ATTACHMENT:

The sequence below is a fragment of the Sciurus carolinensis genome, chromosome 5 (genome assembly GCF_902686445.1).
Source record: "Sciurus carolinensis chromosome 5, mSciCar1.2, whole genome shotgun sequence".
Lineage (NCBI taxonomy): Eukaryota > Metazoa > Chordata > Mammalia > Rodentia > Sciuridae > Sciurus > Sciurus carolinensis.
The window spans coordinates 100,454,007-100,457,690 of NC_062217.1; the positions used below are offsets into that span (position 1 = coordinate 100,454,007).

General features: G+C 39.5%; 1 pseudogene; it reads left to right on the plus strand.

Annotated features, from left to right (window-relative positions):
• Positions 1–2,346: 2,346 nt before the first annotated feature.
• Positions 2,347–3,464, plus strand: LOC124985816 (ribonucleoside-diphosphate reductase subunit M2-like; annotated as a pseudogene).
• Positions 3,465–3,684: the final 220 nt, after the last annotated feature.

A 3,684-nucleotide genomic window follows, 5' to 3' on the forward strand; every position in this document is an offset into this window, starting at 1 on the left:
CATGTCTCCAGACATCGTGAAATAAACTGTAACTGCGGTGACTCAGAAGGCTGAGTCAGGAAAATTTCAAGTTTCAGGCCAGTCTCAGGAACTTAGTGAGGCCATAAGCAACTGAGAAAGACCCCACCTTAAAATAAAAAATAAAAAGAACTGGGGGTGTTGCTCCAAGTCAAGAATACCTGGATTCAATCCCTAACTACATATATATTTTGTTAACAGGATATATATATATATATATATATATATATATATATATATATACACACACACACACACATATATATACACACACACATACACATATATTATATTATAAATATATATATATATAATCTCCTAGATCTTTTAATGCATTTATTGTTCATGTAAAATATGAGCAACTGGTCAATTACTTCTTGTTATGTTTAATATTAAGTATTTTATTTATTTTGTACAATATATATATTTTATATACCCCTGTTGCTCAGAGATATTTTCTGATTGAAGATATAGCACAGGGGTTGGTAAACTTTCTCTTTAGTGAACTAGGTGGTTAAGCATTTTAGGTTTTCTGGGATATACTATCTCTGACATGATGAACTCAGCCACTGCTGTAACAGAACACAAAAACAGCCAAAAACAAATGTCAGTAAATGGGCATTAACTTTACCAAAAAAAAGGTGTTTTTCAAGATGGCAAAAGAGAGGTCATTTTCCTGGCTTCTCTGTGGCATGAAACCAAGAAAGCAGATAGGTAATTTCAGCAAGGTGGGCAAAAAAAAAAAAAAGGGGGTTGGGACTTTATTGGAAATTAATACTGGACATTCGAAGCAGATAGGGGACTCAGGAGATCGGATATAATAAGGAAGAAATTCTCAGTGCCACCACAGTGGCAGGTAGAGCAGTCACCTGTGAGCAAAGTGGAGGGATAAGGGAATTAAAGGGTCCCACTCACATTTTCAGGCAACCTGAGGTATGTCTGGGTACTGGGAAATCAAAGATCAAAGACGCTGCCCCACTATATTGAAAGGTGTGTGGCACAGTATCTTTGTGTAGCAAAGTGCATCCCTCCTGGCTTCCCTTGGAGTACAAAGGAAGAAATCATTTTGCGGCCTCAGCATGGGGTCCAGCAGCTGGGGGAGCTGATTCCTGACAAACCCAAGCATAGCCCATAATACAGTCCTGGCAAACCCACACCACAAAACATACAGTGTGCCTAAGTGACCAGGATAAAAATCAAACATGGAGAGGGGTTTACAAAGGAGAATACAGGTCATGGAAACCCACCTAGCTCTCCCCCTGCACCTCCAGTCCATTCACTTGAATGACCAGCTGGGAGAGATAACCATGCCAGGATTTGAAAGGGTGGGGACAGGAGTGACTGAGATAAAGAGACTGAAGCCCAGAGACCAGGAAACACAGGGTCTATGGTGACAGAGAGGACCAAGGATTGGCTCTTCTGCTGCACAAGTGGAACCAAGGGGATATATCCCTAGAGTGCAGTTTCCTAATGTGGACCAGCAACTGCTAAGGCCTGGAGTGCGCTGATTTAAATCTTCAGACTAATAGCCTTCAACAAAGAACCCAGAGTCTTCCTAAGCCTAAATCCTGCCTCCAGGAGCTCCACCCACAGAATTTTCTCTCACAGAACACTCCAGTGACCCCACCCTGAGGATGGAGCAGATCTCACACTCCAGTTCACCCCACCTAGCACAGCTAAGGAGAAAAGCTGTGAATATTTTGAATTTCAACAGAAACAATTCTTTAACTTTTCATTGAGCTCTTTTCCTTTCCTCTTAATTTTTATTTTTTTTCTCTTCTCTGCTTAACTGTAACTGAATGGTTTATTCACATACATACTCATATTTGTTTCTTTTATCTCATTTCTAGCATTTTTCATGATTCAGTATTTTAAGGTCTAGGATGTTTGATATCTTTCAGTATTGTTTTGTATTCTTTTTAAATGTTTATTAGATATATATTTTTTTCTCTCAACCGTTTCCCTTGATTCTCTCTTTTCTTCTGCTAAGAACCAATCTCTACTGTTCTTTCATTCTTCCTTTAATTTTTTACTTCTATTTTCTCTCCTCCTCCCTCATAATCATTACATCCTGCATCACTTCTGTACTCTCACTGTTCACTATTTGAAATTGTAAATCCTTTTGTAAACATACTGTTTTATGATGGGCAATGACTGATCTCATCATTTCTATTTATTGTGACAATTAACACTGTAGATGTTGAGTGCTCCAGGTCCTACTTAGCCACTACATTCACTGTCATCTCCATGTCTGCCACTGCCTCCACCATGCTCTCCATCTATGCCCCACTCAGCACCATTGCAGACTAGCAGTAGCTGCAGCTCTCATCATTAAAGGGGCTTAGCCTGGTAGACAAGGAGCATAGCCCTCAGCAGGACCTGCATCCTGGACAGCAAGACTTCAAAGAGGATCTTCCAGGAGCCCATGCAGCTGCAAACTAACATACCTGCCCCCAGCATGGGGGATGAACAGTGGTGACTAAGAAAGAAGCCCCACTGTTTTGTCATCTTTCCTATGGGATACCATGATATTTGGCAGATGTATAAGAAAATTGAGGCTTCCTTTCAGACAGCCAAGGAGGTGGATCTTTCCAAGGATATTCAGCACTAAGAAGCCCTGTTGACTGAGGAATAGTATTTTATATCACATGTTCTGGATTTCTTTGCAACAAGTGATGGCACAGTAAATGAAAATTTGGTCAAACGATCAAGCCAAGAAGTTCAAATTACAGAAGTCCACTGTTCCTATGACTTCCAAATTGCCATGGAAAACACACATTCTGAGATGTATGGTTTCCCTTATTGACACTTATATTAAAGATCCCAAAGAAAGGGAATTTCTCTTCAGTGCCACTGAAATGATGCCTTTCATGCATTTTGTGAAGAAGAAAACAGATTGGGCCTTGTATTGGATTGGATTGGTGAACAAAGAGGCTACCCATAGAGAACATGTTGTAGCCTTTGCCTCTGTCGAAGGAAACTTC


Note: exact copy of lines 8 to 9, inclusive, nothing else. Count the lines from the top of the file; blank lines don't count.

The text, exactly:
• Positions 2,347–3,464, plus strand: LOC124985816 (ribonucleoside-diphosphate reductase subunit M2-like; annotated as a pseudogene).
• Positions 3,465–3,684: the final 220 nt, after the last annotated feature.